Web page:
We have to look at how countries like Kosovo did it.

Judo is a niche sport all over the world and it's a super niche sport in Malaysia. There are few judo clubs, few judo players and few judo events (competitions and training camps) in this country.

Does this mean we can never produce a champion? Well, there are many countries around the world that despite being small (and in some cases, poor) managed to produce World and Olympic champions.

Look at Kosovo, a formerly war-torn country with fewer than 2 million people. They've produced three Olympic champions in just two Olympic cycles.

As a country where judo is not very popular at all, we can't look towards the judo system in countries like Japan, Russia, France and Brazil where they have hundreds of thousands of people doing judo.

As Israel's women's team coach Shany Hershko famously said: "If we try to be like them, we have no chance." Israel is another one of those small countries that have produced world champions.  

What countries like Kosovo and others have shown is that you don't have to have big grassroots judo to produce a champion. What you need are:
a) A coach whom the players trust and believe in
b) Players who are truly committed
c) Regular training partners for these players (it doesn't have to be many but this needs to be steady and reliable)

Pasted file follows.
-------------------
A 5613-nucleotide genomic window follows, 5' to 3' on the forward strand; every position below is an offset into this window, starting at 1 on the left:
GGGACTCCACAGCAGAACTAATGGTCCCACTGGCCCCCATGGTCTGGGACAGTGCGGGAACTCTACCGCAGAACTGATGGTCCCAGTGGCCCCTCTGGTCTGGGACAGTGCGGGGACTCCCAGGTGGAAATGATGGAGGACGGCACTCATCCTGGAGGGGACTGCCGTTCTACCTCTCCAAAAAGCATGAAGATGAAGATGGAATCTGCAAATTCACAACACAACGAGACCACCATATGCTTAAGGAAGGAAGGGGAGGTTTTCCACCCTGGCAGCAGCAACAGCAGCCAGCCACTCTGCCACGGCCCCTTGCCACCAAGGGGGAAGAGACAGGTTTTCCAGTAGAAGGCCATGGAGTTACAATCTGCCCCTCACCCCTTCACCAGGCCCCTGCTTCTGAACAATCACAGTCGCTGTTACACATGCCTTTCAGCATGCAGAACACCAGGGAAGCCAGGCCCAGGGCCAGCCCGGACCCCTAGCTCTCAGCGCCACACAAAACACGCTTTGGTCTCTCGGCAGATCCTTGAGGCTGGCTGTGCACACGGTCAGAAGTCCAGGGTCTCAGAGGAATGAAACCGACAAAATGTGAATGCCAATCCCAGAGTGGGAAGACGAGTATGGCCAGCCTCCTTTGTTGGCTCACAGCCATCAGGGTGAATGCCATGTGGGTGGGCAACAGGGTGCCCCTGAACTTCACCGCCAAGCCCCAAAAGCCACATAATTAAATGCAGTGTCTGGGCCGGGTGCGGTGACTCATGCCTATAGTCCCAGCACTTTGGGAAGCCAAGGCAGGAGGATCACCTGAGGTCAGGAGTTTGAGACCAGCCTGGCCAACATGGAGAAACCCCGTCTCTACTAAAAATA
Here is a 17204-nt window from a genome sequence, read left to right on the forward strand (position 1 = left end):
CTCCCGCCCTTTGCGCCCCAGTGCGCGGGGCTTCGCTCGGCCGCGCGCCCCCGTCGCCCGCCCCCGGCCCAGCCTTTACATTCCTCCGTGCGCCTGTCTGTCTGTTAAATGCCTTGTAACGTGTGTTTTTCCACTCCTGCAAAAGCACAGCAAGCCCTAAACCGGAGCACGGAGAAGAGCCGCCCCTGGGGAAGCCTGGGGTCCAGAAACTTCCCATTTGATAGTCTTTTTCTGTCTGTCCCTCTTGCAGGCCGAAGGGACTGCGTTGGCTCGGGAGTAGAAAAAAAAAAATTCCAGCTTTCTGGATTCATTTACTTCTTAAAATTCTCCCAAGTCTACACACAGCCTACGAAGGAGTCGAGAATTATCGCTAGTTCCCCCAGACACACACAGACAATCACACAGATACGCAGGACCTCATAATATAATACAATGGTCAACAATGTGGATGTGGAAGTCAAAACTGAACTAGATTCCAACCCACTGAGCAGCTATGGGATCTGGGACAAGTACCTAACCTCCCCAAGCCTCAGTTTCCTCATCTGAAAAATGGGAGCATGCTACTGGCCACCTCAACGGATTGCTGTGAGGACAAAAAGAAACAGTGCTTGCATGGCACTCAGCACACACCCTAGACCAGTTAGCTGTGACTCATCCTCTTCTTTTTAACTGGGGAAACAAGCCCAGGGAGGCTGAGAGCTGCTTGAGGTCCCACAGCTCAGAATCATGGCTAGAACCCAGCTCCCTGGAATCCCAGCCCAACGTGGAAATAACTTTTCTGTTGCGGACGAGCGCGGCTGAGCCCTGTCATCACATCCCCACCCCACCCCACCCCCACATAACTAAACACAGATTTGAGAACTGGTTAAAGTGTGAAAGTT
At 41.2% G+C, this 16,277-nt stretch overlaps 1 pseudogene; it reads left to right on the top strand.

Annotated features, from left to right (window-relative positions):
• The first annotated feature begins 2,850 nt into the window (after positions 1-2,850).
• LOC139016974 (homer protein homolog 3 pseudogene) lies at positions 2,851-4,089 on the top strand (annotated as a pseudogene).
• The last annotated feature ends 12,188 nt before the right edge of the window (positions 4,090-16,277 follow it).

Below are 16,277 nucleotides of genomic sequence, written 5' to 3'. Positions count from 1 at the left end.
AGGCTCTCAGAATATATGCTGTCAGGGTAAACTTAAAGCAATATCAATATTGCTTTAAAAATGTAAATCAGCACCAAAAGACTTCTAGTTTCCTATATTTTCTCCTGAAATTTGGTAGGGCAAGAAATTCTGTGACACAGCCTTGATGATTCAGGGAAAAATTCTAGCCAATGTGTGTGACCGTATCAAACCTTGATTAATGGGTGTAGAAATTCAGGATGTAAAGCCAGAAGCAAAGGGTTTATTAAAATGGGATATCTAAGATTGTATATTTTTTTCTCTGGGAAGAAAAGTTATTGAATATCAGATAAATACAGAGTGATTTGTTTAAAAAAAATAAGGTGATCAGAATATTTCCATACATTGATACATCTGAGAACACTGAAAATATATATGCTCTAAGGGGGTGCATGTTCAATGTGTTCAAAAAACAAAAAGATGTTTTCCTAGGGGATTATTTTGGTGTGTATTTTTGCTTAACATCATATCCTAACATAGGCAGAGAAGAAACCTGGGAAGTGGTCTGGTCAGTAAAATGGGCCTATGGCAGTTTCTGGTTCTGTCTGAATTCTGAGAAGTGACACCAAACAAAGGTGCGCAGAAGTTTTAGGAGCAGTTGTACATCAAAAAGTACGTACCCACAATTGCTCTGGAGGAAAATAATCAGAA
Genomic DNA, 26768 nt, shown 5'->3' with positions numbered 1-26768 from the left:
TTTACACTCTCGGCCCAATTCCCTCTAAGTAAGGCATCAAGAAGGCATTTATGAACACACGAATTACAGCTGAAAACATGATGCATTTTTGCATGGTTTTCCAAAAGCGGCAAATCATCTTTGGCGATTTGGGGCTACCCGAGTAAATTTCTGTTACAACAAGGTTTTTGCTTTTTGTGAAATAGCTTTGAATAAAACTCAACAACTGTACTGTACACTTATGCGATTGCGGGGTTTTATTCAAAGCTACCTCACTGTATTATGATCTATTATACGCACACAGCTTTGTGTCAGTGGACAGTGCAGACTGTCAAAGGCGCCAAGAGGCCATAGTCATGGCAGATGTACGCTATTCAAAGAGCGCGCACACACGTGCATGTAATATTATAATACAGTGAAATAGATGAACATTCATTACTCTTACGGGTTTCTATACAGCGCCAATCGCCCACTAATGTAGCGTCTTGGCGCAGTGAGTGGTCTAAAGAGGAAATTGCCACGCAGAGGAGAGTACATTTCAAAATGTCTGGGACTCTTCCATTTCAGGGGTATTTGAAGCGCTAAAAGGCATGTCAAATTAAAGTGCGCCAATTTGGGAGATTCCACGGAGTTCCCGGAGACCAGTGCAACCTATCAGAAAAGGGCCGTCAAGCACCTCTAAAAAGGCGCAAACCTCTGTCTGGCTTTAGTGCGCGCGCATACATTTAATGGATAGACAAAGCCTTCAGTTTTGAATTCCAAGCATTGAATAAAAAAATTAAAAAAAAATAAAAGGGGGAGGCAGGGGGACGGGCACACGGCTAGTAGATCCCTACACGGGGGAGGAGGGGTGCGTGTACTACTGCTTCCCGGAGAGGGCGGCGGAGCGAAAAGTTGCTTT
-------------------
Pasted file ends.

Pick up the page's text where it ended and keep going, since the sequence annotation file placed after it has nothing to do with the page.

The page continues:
d) Parents who are supportive
e) Lots of competition exposure
f) Training stints abroad for two to six weeks at a time

If there's a perfect storm of all these factors in play, yes, you could have yourself a potential champion.

Of course, it's not easy for all these factors to be present but it's not impossible. At KL Judo, the first few items are already in place. What's mainly missing are items (e) and (f), but those will come in time.  

It goes without saying that what's already in place needs to be strengthened. The trust between coach and players needs to continue to grow; players need to become more and more committed over time; and one could always use more training partners. But the seeds are there.

Competition exposure and stints abroad require money. Funding can only come if the players produce results in competitions. This shouldn't be a problem though if they've been training hard and consistently. The opportunity to excel at an international level is there for our young players.